Classen, S., Monahan M., & Brown, K. (2014). Indicators of simulated driving performance in teens with attention deficit hyperactivity disorder. The Open Journal of Occupational Therapy (OJOT), Vol. 2, Iss. 1, Art. 3. Available at: http:// scholarworks.wmich.edu/ojot/vol2/iss1/3.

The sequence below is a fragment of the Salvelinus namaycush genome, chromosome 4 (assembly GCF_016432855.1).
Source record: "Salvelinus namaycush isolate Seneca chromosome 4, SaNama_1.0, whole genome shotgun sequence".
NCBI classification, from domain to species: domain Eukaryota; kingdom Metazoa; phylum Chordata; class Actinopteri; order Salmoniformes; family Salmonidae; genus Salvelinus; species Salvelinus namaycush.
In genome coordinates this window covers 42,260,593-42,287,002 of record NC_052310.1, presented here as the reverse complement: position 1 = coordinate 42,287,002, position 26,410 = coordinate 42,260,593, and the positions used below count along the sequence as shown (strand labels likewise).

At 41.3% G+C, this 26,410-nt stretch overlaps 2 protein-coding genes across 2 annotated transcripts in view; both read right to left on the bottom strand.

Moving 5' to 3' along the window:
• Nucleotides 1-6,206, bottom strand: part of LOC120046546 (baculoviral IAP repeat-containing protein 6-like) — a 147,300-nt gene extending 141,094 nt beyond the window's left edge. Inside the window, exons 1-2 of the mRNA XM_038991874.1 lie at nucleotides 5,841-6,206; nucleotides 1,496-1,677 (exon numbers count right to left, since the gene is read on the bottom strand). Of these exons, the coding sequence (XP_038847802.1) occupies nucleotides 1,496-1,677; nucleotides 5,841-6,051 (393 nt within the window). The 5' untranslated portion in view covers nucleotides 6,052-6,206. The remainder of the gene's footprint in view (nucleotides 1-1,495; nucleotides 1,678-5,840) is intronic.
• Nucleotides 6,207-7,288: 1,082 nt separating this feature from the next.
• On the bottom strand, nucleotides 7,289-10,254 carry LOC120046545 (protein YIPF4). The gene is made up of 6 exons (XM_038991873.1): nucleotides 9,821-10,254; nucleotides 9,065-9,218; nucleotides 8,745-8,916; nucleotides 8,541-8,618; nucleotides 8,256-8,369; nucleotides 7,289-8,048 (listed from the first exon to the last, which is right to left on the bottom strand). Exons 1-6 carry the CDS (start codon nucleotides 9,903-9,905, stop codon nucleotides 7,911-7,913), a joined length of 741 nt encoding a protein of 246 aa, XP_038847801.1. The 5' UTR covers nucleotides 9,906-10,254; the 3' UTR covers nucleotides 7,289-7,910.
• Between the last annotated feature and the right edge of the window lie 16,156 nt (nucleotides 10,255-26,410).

Teens with attention deficit hyperactivity disorder (ADHD) are four times more likely than their neurotypical peers to be involved in a crash, making them a potentially high-risk group for driving. This two-group design explored the differences in demographic, clinic off-road tests, and fitness to drive abilities of 9 teens with ADHD and 22 neurotypical teens. Results indicated that teens with ADHD did worse than neurotypical teens on tests of right visual acuity, right peripheral field, selective attention, and motor coordination. They also made more visual scanning, speed regulation, and total driving errors on the simulator. Prior to obtaining driver’s education, teens with ADHD may require the services of an OT-CDRS to determine their fitness to drive abilities.